What you don’t want is a rep who is either bored with their buyers or just plain uninterested in them as people or professionals. If your reps can’t learn from your buyers they will never get better and to get better they need to be curious.
Response #5 – Jim McDonough, VP of Sales at Attend.com | @jmcd42
The only thing I will add is to make sure they are active listeners. This isn’t just to qualify leads either. As an early stage startup, think of your SDRs as your eyes and ears into the market. You need these candidates to demonstrate that they can process information and clearly feed it back to the rest of your organization. They should be tremendously helpful to your Product and Marketing teams.
Response #6 – David Lyon, CRO at RoungPegg | @lyon_david
Resilience tops my list. Without it, the other qualities become irrelevant quickly and we all know that the best in sales/sales dev are going to hear “no” more than “yes”. The best SDRs I’ve worked with are usually optimistic people who can quickly grasp the importance of the fact that they’re part of a selling team. They’re competitive, but against themselves more than others. They understand the natural give and take of effective communication. They know that generating interest and obtaining specific information is the name of the game, not selling.
The SDR sophomore slump sets in as people gain product knowledge and pick up the jargon of the folks on the other end of the phone. The best SDRs can adapt to most situations and people, but not everyone will be an “a” player. That being the case, matching some of the attributes of your buyers to your SDR hires goes farther than you might think.
In my experience, your last question is where most sales leaders fall short. Once they’ve established the hiring profile, they overlook the value of establishing an efficient process for finding what it is they’re now so enthusiastically looking for.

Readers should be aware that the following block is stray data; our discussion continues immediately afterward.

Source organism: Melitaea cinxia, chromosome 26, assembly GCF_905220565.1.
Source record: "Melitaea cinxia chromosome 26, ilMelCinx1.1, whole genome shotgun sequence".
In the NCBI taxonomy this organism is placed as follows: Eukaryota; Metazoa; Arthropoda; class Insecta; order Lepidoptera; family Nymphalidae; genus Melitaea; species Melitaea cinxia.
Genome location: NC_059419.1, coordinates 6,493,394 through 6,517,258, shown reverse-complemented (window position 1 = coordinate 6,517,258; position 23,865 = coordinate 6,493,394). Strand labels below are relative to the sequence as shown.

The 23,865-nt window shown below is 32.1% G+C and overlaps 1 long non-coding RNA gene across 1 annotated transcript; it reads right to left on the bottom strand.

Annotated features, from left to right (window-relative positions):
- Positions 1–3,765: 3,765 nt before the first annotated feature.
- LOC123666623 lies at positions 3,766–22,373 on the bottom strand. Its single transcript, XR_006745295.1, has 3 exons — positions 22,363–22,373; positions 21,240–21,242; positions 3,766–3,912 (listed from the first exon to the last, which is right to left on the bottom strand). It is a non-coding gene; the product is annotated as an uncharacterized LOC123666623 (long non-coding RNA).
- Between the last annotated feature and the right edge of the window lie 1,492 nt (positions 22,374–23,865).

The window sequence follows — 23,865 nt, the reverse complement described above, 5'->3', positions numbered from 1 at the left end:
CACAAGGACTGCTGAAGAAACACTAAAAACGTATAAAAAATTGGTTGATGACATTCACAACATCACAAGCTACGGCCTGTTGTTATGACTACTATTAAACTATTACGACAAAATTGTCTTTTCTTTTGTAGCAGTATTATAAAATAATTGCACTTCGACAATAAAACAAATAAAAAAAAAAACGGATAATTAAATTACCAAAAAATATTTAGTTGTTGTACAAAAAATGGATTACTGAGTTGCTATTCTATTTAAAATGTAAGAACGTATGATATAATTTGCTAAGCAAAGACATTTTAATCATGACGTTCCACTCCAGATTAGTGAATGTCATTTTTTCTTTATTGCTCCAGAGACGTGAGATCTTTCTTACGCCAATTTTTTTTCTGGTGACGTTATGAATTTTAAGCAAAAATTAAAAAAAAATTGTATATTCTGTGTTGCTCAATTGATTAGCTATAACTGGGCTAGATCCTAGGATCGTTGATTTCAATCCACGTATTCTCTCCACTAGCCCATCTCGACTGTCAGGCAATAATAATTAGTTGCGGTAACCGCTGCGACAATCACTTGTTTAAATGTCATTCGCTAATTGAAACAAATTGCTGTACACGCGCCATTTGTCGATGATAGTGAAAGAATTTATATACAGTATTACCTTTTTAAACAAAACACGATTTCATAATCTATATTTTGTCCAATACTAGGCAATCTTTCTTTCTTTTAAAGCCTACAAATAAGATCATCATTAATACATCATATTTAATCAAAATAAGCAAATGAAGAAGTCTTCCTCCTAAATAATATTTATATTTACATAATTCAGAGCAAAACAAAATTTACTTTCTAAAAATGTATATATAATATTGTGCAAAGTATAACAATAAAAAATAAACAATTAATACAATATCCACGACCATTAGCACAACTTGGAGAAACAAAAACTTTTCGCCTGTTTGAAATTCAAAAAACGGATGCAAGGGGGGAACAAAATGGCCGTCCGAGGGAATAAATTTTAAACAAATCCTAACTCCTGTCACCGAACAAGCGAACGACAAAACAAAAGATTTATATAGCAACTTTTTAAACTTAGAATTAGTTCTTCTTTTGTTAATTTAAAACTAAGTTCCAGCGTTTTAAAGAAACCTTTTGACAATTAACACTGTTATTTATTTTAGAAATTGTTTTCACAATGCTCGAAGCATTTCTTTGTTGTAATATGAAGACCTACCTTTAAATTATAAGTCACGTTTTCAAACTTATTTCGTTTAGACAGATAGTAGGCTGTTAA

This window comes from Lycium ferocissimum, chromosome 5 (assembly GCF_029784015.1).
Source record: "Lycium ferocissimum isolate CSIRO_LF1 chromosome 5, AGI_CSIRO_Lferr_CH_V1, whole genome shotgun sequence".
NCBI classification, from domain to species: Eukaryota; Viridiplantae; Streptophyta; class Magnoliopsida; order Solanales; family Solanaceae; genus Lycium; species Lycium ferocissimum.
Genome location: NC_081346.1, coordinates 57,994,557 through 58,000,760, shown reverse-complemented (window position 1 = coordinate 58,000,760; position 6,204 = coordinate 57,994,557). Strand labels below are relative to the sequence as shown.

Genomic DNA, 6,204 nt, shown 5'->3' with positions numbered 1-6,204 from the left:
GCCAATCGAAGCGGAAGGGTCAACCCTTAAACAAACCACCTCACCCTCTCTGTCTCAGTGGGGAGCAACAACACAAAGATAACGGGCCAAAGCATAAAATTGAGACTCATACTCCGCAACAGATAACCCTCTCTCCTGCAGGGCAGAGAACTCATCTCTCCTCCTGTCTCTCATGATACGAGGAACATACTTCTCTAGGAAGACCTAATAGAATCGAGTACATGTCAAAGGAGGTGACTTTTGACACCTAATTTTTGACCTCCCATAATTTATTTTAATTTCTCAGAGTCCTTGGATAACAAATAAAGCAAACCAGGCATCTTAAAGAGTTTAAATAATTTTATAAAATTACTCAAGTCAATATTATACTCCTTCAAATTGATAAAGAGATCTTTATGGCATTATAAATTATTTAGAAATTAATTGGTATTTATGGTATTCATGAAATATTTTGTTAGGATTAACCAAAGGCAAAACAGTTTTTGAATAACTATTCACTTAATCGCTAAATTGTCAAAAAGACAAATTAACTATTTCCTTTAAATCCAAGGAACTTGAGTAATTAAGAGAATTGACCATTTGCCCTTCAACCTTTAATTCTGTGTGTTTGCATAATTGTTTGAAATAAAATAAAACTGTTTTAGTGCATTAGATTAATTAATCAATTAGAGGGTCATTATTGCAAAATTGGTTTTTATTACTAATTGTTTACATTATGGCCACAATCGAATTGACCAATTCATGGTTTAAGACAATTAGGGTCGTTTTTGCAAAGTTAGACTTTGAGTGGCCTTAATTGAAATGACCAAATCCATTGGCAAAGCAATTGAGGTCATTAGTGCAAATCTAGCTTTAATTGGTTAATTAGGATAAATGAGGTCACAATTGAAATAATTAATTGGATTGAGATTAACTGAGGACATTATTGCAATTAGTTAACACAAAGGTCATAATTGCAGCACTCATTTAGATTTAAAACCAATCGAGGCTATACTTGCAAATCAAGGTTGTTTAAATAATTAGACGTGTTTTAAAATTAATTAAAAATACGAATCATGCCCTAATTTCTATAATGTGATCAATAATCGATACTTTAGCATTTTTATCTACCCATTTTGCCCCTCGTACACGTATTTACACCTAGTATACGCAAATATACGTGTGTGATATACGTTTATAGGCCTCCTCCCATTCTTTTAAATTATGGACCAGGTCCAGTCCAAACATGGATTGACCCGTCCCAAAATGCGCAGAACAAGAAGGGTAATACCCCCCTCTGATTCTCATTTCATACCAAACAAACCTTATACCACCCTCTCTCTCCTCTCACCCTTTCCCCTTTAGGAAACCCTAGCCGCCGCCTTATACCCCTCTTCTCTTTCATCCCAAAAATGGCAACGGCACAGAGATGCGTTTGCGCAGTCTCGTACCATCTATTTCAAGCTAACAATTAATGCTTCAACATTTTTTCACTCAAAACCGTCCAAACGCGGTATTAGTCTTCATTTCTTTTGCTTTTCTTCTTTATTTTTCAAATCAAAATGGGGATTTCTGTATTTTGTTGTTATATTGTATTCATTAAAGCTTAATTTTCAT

As your company succeeds you’ll be glad that you invested in a process when you realize that you need to hire 10 SDRs in the next month and another 10 the following month. Below is an outline of the process that’s worked for me. You end up spending less than 1.5 hours with each pre-qualified candidate and get plenty of information to make educated decisions.
- Resume sifting and phone screen (with a specific set of questions) by someone other than you, maybe it’s HR, a current SDR or one of your average AEs.
- A pass fail role play with you, by phone of course and having provided them with adequate instructions on how to prepare along with the “rules” for the 3-5 minute call.
- 30 minute phone interview with you.
- 30-45 minute face to face interview with you.
Response #7 – Henry Schuck, CEO at DiscoverOrg | @henrylschuck
Hiring a team of SDRs is something you’ll need to do VERY strategically. We’re really proud of the sales team we’ve built at DiscoverOrg, and can confidently tout that it’s one of the best SaaS sales teams in the world. Here’s a couple of qualities we look for in an SDR:
- Intellectual Curiosity – your SDR should always be asking questions. They should be genuinely interested in developing their skill-set.
- Coachability – this can be broken down into two parts: ability and willingness. The SDR should be both willing and able to be coached.
- Hardworking – or furthermore, the HARDEST working.
- Articulate – they are representing your company, after all.
- Competitive – top dog is a good place to be. Your SDRs should all want to be there.
The last thing you’ll want to make sure of is that the SDR candidate has is a good culture fit. We really like “The Canoe Test” that the VP of Sales at Pardot introduced us to. Imagine being stuck in a canoe with the SDR candidate. Can you trust them to pull their own weight? And furthermore, will you enjoy that time stuck in the canoe with them? If you won’t enjoy spending a few hours paddling around in a canoe with them, you surely will NOT enjoy working with them.
Response #8 – Gordon Jen, Regional Manager, Sales Development at AgilOne
To keep it relatively short, I look for these following traits:
In today’s noisy marketplace, SDRs really need to dig deep and cut above the standard email and phone call.
Response #9 – James McDonald, Account Executive at SYNETY
In terms of one attribute I didn’t find on here that I believe should be is the strong ability to communicate, but also communicate concisely. It’s sales after all. How are they on their elevator pitch? In a way, Clark touched on this – he’s totally right.
Additionally, do they network? It’s obviously an email and a call won’t do it any longer. Generating a base and leveraging happy customers and those in their networks can be the determining factor in their success or mediocrity.
In Summary, here are some of the traits you’ll want to look for when hiring Sales Development Reps.
- Have had customer facing roles in the past
- Creativity AKA thinks outside the box
- Active listeners
- Culture Fit
Also published on Medium.